NEW YORK (BLOOMBERG, REUTERS) – Oil in New York hit US$70 a barrel for the first time since October 2018 as upbeat comments on the market from major trader Vitol Group added to optimism over the global demand recovery.
West Texas Intermediate (WTI) futures for July climbed as much as 0.6 per cent during early trading on Monday (June 7) after posting a second straight weekly gain. They were at US$69.91 a barrel, up 29 cents, or 0.4 per cent, by 0107 GMT.
Brent crude futures for August rose 28 cents, or 0.4 per cent, to US$72.17 a barrel, their highest since May 2019.
Both contracts have risen for the past two weeks as fuel demand is rebounding in the United States and Europe after governments loosened Covid-19 restrictions ahead of summer travel.
Opec+ appears in control of crude prices, with US production lagging pre-pandemic levels, Mr Mike Muller, Vitol’s head of Asia, said at a conference on Sunday. The alliance is returning supply after output cuts helped to tighten the market.
Oil is in “strong demand right now”, with economies around the world opening up, Mr Daniel Yergin, the oil historian and vice-chairman at IHS Markit, told Bloomberg Television last week. Optimism around rising fuel consumption is growing as the US, China and Europe rebound strongly from the pandemic.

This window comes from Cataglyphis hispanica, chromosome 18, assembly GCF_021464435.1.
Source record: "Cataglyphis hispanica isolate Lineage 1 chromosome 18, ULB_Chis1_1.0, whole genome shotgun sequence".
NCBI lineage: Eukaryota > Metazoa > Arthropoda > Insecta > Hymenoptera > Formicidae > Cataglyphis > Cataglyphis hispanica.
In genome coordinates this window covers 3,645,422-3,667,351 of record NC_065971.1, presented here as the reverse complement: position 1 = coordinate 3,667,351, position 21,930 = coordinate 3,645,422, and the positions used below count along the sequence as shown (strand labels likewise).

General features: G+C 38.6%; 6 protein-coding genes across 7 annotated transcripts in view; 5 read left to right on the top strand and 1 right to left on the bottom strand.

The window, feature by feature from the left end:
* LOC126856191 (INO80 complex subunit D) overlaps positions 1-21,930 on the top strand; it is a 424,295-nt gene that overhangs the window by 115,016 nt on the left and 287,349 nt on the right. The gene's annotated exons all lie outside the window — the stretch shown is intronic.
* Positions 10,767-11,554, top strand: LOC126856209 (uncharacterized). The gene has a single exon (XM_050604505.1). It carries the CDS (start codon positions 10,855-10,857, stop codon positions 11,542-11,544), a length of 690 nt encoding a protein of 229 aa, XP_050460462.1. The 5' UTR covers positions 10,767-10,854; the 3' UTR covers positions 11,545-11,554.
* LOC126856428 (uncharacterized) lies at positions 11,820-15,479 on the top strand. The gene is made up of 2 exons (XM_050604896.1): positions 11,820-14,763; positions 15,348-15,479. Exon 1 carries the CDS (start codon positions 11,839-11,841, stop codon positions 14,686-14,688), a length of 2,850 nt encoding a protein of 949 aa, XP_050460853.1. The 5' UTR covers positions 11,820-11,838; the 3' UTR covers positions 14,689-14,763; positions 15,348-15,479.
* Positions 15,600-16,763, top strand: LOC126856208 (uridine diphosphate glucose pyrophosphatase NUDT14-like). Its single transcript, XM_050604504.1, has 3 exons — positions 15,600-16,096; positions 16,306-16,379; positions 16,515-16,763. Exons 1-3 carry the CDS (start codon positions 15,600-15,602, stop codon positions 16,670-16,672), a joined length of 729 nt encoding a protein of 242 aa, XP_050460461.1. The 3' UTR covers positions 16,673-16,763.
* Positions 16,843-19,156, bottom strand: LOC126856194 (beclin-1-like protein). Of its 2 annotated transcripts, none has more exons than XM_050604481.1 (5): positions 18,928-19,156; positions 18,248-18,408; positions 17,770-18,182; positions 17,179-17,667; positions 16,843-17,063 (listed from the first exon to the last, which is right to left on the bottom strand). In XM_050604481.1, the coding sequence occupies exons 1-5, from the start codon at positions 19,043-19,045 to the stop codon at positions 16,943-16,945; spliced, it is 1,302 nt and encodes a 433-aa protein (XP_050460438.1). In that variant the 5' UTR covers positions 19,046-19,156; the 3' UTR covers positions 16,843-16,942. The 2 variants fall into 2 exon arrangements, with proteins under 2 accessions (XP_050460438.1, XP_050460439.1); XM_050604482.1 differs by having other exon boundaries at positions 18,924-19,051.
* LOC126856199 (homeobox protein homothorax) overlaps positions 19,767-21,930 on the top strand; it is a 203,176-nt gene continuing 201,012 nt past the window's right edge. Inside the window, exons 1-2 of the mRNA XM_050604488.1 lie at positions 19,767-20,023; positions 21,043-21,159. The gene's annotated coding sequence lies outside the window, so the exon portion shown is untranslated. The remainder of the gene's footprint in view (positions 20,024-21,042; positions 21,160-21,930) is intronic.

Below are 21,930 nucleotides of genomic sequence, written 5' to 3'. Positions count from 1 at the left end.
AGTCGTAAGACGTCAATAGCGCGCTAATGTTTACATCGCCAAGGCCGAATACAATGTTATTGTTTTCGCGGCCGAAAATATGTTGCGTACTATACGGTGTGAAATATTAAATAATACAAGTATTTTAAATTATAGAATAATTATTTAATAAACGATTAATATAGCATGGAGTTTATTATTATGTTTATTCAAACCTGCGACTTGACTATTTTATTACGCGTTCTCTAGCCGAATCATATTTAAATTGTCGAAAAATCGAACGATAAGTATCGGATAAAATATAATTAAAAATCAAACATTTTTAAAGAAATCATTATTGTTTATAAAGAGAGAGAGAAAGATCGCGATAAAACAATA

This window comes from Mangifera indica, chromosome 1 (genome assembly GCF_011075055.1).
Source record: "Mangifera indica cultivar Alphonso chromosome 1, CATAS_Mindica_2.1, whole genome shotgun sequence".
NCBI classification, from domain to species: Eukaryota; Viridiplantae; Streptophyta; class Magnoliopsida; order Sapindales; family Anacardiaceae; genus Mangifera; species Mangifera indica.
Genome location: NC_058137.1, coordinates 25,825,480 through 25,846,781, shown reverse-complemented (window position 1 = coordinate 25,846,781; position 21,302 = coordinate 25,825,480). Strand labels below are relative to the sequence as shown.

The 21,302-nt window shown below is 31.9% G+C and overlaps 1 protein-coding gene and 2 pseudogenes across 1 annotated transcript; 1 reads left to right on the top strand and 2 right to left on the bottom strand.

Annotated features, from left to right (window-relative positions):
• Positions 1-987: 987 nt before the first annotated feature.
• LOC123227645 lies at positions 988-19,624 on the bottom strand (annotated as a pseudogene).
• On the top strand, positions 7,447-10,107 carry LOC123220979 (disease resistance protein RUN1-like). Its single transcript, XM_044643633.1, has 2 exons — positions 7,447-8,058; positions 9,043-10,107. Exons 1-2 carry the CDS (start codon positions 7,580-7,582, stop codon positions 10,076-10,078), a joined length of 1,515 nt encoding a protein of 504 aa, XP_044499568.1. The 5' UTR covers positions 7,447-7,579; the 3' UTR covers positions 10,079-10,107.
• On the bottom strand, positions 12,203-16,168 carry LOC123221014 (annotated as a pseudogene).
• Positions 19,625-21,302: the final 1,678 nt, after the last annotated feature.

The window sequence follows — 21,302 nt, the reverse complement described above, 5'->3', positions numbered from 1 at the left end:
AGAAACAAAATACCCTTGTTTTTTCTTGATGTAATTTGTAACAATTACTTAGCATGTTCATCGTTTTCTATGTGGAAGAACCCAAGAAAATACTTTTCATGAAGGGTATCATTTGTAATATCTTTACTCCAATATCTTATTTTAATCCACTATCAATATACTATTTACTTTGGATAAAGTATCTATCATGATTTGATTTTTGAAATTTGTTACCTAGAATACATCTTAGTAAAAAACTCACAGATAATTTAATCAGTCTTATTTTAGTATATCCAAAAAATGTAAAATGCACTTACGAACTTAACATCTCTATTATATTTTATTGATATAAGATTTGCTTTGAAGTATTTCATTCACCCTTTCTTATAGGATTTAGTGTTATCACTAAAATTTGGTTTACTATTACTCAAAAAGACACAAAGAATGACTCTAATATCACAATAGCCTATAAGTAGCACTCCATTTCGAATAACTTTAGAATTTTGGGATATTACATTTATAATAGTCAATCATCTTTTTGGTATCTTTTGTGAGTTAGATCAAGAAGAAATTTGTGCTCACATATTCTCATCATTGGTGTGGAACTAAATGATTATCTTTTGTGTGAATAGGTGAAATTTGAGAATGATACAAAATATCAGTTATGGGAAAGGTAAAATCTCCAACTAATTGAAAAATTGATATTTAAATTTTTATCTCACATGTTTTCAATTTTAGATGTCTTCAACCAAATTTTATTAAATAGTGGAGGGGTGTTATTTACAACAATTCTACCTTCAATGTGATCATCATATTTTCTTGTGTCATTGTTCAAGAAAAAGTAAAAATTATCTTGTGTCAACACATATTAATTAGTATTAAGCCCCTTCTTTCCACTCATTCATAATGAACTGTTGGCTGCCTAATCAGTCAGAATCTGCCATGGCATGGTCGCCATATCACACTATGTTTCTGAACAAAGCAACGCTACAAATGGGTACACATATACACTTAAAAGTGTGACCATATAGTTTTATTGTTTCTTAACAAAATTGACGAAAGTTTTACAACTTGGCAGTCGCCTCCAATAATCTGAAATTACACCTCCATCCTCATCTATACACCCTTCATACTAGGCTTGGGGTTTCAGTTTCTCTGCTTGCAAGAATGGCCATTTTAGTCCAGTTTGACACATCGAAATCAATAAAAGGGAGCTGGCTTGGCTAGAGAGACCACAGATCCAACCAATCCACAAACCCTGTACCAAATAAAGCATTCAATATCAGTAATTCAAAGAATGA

Global oil demand is expected to exceed supplies in the second half despite a gradual easing of supply cuts by Opec+ producers, analysts say.
A slowdown in talks between Iran and global powers in reviving a 2015 nuclear deal and a drop in US rig count also supported oil prices.
Iran and global powers will enter a fifth round of talks on June 10 in Vienna that could include Washington lifting economic sanctions on Iranian oil exports.
While the European Union envoy coordinating the negotiations had said he believed a deal would be struck at this week’s talks, other senior diplomats have said the most difficult decisions still lie ahead.
Analysts expect Iran to increase its production by 500,000 to one million barrels a day once sanctions are lifted.
In the United States, the number of oil and natural gas rigs operating fell for the first time in six weeks as growth in drilling slowed.